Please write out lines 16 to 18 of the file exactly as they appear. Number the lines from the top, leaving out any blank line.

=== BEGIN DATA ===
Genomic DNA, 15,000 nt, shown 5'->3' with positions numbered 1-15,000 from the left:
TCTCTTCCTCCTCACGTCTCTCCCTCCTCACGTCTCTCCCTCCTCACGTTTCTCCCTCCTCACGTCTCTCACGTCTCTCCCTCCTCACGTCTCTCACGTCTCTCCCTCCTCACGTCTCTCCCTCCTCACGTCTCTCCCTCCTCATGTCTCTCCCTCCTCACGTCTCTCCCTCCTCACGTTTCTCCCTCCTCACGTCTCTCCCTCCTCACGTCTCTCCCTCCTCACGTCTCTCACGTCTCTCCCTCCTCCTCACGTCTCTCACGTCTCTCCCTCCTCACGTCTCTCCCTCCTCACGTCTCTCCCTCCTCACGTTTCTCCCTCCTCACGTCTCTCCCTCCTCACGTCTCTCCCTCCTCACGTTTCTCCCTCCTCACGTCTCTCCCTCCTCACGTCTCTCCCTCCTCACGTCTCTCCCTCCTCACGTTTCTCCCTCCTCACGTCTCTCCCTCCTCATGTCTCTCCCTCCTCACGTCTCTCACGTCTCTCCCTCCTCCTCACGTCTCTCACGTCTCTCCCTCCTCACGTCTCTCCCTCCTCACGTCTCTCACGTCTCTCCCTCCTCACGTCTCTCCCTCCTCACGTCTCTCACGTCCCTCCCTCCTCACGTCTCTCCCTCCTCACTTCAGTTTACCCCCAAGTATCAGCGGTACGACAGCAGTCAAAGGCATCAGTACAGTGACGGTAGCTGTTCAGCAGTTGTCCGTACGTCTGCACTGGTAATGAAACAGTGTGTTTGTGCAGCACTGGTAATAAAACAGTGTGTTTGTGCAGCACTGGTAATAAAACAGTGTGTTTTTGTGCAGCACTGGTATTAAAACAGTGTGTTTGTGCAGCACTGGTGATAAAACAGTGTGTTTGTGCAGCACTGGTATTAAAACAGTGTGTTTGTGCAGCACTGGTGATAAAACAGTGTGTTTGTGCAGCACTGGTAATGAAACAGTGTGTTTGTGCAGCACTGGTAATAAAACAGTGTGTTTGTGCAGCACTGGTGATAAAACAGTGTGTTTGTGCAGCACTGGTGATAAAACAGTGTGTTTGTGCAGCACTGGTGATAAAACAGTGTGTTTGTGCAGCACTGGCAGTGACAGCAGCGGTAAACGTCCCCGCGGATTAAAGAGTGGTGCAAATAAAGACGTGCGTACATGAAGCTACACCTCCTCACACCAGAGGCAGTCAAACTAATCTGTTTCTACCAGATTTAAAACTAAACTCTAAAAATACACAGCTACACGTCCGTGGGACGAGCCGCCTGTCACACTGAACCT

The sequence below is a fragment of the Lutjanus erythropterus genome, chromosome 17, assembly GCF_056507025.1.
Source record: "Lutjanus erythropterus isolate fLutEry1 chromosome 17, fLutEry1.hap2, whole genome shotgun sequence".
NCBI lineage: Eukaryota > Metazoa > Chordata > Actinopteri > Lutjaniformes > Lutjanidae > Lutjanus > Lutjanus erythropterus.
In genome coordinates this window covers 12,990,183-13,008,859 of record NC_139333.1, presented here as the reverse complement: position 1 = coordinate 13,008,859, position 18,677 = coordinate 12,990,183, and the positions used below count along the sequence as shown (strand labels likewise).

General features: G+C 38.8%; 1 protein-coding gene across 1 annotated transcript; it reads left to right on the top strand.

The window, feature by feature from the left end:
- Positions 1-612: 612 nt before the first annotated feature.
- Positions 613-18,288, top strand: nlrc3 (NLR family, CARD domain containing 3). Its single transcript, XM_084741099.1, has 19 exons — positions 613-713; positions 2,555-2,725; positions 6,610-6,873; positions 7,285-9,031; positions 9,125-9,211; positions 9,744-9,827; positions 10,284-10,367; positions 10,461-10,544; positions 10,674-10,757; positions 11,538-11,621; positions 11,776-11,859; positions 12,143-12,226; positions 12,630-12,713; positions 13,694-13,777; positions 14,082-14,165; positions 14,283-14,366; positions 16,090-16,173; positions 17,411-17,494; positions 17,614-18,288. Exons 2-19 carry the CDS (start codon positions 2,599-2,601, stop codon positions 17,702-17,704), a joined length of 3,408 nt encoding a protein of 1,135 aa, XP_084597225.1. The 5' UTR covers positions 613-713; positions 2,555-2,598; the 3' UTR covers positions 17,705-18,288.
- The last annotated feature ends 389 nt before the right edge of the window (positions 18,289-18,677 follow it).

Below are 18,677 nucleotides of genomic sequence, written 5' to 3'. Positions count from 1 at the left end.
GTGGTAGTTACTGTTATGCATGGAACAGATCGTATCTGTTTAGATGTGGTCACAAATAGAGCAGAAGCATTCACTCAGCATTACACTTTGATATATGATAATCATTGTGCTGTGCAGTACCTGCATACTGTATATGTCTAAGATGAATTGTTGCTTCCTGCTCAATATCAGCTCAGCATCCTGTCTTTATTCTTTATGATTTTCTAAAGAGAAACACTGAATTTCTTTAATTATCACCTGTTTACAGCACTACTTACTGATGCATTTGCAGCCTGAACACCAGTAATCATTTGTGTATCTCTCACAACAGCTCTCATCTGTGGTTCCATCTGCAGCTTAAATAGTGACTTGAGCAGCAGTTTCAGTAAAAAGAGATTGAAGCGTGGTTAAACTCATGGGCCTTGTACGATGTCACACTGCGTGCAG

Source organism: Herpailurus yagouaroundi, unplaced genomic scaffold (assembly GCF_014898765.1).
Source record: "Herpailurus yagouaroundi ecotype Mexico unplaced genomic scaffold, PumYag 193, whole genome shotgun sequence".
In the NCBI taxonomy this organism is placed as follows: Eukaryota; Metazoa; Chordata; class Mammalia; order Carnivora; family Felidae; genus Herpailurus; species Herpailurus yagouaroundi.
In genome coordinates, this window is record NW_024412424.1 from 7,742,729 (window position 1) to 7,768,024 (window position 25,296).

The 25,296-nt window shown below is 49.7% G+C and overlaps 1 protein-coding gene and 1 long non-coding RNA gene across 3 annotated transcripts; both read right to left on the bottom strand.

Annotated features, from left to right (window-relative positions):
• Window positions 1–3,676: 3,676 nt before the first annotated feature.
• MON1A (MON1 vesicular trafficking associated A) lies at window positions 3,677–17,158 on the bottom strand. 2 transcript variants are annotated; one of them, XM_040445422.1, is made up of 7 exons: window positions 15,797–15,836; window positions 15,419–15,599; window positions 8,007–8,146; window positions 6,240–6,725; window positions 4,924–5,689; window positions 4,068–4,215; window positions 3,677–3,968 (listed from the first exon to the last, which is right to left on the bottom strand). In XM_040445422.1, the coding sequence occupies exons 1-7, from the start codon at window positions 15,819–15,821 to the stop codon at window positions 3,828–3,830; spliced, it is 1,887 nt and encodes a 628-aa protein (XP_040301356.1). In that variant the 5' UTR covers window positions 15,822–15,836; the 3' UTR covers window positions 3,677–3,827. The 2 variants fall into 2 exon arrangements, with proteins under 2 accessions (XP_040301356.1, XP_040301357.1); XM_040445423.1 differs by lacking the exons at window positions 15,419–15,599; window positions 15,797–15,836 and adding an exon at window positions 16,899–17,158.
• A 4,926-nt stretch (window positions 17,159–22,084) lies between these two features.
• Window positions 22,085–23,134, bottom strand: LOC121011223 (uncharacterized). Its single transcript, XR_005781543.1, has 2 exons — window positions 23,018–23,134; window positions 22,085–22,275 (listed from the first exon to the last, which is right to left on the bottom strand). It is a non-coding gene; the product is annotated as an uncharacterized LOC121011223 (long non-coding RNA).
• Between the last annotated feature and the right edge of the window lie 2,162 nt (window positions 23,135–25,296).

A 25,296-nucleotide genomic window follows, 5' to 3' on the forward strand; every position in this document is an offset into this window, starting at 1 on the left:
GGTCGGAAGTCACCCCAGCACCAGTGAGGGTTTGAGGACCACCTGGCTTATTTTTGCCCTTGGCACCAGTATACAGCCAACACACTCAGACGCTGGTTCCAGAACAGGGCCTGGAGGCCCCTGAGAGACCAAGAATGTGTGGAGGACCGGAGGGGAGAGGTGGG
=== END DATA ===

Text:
In the NCBI taxonomy this organism is placed as follows: Eukaryota; Metazoa; Chordata; class Mammalia; order Carnivora; family Felidae; genus Herpailurus; species Herpailurus yagouaroundi.
In genome coordinates, this window is record NW_024412424.1 from 7,742,729 (window position 1) to 7,768,024 (window position 25,296).

The 25,296-nt window shown below is 49.7% G+C and overlaps 1 protein-coding gene and 1 long non-coding RNA gene across 3 annotated transcripts; both read right to left on the bottom strand.